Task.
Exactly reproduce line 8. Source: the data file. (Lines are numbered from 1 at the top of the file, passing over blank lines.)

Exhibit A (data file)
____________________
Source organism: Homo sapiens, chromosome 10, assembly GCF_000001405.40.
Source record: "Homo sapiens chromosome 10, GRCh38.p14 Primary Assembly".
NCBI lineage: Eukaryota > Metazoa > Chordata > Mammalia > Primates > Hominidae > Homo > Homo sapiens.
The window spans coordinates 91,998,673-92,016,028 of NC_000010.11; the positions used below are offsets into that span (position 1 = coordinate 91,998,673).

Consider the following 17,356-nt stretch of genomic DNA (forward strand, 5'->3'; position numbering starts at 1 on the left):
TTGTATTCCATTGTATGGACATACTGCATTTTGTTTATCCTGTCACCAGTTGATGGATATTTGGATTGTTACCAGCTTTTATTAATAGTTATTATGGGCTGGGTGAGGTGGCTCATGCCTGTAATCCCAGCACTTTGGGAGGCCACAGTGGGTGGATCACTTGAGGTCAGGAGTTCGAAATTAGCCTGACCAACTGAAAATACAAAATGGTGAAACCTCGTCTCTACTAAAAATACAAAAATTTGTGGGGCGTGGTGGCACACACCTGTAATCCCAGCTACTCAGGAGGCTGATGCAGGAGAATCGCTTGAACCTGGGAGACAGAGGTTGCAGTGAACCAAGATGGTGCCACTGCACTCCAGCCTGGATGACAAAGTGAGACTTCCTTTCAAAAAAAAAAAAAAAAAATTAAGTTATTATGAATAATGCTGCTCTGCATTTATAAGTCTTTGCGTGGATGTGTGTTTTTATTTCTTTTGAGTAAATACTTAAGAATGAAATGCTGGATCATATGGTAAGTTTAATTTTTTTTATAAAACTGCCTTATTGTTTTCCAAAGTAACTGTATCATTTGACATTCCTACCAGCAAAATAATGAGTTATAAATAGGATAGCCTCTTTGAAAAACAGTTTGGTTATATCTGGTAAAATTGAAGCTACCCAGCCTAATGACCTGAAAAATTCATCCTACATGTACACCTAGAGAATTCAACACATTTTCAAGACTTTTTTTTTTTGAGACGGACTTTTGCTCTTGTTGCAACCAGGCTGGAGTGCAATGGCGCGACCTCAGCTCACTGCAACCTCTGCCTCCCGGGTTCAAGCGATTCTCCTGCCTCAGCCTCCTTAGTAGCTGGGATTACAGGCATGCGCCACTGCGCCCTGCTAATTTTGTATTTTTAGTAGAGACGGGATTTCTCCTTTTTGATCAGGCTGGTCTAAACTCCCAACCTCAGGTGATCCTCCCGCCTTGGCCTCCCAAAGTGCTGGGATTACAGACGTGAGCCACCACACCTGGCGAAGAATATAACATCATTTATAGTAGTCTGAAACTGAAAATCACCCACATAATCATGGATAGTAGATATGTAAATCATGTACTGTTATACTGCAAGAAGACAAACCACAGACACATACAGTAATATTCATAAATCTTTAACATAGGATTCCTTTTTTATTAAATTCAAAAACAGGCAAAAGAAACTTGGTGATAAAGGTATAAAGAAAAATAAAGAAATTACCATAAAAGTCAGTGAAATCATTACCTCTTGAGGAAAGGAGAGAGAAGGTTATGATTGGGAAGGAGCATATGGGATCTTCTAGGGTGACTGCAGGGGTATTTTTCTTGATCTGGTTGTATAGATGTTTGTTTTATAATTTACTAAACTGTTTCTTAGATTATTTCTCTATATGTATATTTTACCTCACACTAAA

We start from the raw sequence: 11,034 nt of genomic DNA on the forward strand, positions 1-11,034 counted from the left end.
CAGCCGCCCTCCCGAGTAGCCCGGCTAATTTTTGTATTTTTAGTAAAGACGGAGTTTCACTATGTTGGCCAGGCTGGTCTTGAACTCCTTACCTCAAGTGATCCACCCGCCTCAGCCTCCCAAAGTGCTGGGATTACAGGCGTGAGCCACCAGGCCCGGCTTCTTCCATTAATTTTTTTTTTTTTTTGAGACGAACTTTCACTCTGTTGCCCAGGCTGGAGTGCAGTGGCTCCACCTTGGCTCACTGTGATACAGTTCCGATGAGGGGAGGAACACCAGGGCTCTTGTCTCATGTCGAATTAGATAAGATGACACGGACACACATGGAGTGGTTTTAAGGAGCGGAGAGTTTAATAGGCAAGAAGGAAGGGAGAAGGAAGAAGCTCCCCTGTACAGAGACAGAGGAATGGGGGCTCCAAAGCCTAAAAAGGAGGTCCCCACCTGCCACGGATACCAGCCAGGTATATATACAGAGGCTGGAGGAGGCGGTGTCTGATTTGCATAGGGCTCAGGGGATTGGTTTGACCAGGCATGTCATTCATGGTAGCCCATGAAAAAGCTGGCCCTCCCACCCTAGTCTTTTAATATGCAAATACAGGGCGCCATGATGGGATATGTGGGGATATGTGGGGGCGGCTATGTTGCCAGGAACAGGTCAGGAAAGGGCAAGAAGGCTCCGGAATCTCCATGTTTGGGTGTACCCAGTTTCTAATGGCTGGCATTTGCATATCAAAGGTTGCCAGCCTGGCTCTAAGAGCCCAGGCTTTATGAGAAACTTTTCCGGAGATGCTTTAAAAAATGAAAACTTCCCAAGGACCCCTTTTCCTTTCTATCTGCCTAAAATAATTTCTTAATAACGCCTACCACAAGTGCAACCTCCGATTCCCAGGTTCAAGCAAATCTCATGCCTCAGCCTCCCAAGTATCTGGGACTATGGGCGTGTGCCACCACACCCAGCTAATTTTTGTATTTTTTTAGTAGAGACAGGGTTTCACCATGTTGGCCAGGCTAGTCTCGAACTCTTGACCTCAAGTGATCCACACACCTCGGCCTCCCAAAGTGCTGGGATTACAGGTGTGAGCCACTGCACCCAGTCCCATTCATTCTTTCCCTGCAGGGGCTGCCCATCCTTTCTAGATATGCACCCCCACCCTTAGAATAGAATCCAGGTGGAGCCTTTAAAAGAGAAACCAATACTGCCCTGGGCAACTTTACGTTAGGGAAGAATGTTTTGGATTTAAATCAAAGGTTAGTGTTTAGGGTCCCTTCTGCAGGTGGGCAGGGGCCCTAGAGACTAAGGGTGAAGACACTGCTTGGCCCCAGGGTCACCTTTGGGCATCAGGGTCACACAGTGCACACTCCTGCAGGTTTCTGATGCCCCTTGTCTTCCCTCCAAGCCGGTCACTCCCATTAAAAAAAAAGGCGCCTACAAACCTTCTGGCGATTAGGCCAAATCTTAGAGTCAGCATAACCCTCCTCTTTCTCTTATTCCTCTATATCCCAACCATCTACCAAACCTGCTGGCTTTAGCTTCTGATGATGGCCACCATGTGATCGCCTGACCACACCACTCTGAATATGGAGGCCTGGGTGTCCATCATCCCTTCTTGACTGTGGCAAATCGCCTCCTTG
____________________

CAGCCGCCCTCCCGAGTAGCCCGGCTAATTTTTGTATTTTTAGTAAAGACGGAGTTTCACTATGTTGGCCAGGCTGGTCTTGAACTCCTTACCTCAAGTGATCCACCCGCCTCAGCCTCCCAAAGTGCTGGGATTACAGGCGTGAGCCACCAGGCCCGGCTTCTTCCATTAATTTTTTTTTTTTTTTGAGACGAACTTTCACTCTGTTGCCCAGGCTGGAGTGCAGTGGCTCCACCTTGGCTCACTGTGATACAGTTCCGATGAGGGGAGGAACACCAGGGCTCTTGTCTCATGTCGAATTAGATAAGATGACACGGACACACATGGAGTGGTTTTAAGGAGCGGAGAGTTTAATAGGCAAGAAGGAAGGGAGAAGGAAGAAGCTCCCCTGTACAGAGACAGAGGAATGGGGGCTCCAAAGCCTAAAAAGGAGGTCCCCACCTGCCACGGATACCAGCCAGGTATATATACAGAGGCTGGAGGAGGCGGTGTCTGATTTGCATAGGGCTCAGGGGATTGGTTTGACCAGGCATGTCATTCATGGTAGCCCATGAAAAAGCTGGCCCTCCCACCCTAGTCTTTTAATATGCAAATACAGGGCGCCATGATGGGATATGTGGGGATATGTGGGGGCGGCTATGTTGCCAGGAACAGGTCAGGAAAGGGCAAGAAGGCTCCGGAATCTCCATGTTTGGGTGTACCCAGTTTCTAATGGCTGGCATTTGCATATCAAAGGTTGCCAGCCTGGCTCTAAGAGCCCAGGCTTTATGAGAAACTTTTCCGGAGATGCTTTAAAAAATGAAAACTTCCCAAGGACCCCTTTTCCTTTCTATCTGCCTAAAATAATTTCTTAATAACGCCTACCACAAGTGCAACCTCCGATTCCCAGGTTCAAGCAAATCTCATGCCTCAGCCTCCCAAGTATCTGGGACTATGGGCGTGTGCCACCACACCCAGCTAATTTTTGTATTTTTTTAGTAGAGACAGGGTTTCACCATGTTGGCCAGGCTAGTCTCGAACTCTTGACCTCAAGTGATCCACACACCTCGGCCTCCCAAAGTGCTGGGATTACAGGTGTGAGCCACTGCACCCAGTCCCATTCATTCTTTCCCTGCAGGGGCTGCCCATCCTTTCTAGATATGCACCCCCACCCTTAGAATAGAATCCAGGTGGAGCCTTTAAAAGAGAAACCAATACTGCCCTGGGCAACTTTACGTTAGGGAAGAATGTTTTGGATTTAAATCAAAGGTTAGTGTTTAGGGTCCCTTCTGCAGGTGGGCAGGGGCCCTAGAGACTAAGGGTGAAGACACTGCTTGGCCCCAGGGTCACCTTTGGGCATCAGGGTCACACAGTGCACACTCCTGCAGGTTTCTGATGCCCCTTGTCTTCCCTCCAAGCCGGTCACTCCCATTAAAAAAAAAGGCGCCTACAAACCTTCTGGCGATTAGGCCAAATCTTAGAGTCAGCATAACCCTCCTCTTTCTCTTATTCCTCTATATCCCAACCATCTACCAAACCTGCTGGCTTTAGCTTCTGATGATGGCCACCATGTGATCGCCTGACCACACCACTCTGAATATGGAGGCCTGGGTGTCCATCATCCCTTCTTGACTGTGGCAAATCGCCTCCTTG